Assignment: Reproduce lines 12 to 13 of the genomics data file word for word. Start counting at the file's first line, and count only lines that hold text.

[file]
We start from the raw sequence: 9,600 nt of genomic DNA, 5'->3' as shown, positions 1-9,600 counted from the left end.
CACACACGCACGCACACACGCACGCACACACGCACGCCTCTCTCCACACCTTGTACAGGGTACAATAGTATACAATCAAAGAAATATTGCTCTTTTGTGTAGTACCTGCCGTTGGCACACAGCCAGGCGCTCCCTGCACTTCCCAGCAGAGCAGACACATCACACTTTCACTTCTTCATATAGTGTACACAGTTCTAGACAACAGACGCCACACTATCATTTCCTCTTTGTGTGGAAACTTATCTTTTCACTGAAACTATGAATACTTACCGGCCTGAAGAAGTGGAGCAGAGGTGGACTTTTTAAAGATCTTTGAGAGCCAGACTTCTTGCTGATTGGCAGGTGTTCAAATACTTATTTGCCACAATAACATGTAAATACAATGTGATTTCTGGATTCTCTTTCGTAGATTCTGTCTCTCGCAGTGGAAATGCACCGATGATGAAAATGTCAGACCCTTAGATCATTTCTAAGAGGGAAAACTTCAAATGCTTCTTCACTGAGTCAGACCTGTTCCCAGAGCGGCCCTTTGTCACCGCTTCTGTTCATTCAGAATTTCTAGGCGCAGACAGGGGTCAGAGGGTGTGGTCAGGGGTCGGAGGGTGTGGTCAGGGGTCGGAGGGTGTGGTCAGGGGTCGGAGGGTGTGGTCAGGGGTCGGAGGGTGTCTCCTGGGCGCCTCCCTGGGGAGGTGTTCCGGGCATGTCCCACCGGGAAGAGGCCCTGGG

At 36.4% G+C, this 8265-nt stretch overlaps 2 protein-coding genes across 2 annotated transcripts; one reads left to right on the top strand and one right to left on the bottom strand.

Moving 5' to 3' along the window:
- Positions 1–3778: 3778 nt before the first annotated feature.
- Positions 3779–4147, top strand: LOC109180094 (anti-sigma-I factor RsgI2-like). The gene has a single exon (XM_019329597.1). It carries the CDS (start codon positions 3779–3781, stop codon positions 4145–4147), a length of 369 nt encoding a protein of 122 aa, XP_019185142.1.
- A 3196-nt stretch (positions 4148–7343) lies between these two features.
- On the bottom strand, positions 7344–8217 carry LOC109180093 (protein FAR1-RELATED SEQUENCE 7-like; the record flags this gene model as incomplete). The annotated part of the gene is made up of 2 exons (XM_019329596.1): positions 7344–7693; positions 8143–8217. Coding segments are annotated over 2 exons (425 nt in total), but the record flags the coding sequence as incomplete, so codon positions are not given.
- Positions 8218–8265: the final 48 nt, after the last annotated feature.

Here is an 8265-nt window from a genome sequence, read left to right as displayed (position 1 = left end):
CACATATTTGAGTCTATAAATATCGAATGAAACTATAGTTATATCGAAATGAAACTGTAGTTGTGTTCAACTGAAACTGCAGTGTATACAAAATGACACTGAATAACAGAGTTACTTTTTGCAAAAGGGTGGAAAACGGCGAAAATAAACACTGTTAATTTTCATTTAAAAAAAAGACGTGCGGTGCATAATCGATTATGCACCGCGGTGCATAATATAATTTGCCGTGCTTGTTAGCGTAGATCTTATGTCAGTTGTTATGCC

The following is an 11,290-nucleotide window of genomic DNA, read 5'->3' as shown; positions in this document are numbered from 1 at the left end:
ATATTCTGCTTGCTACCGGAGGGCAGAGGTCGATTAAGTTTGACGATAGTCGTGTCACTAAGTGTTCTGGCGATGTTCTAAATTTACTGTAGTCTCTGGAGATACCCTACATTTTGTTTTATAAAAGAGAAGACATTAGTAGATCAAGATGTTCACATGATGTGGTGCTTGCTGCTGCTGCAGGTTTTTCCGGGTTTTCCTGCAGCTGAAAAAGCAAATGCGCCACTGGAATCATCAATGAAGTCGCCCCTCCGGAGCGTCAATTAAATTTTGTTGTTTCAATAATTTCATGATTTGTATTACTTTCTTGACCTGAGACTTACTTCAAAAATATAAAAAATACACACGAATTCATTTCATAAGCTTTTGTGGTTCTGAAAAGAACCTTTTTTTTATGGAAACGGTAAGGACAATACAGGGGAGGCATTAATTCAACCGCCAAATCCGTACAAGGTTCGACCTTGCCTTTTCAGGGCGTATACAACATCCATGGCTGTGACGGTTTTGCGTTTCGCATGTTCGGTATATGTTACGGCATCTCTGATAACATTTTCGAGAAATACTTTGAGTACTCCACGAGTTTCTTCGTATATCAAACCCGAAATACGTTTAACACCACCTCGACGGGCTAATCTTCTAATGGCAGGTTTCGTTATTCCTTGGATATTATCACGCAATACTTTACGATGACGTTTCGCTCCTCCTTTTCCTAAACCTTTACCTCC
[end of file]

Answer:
The following is an 11,290-nucleotide window of genomic DNA, read 5'->3' as shown; positions in this document are numbered from 1 at the left end:
ATATTCTGCTTGCTACCGGAGGGCAGAGGTCGATTAAGTTTGACGATAGTCGTGTCACTAAGTGTTCTGGCGATGTTCTAAATTTACTGTAGTCTCTGGAGATACCCTACATTTTGTTTTATAAAAGAGAAGACATTAGTAGATCAAGATGTTCACATGATGTGGTGCTTGCTGCTGCTGCAGGTTTTTCCGGGTTTTCCTGCAGCTGAAAAAGCAAATGCGCCACTGGAATCATCAATGAAGTCGCCCCTCCGGAGCGTCAATTAAATTTTGTTGTTTCAATAATTTCATGATTTGTATTACTTTCTTGACCTGAGACTTACTTCAAAAATATAAAAAATACACACGAATTCATTTCATAAGCTTTTGTGGTTCTGAAAAGAACCTTTTTTTTATGGAAACGGTAAGGACAATACAGGGGAGGCATTAATTCAACCGCCAAATCCGTACAAGGTTCGACCTTGCCTTTTCAGGGCGTATACAACATCCATGGCTGTGACGGTTTTGCGTTTCGCATGTTCGGTATATGTTACGGCATCTCTGATAACATTTTCGAGAAATACTTTGAGTACTCCACGAGTTTCTTCGTATATCAAACCCGAAATACGTTTAACACCACCTCGACGGGCTAATCTTCTAATGGCAGGTTTCGTTATTCCTTGGATATTATCACGCAATACTTTACGATGACGTTTCGCTCCTCCTTTTCCTAAACCTTTACCTCC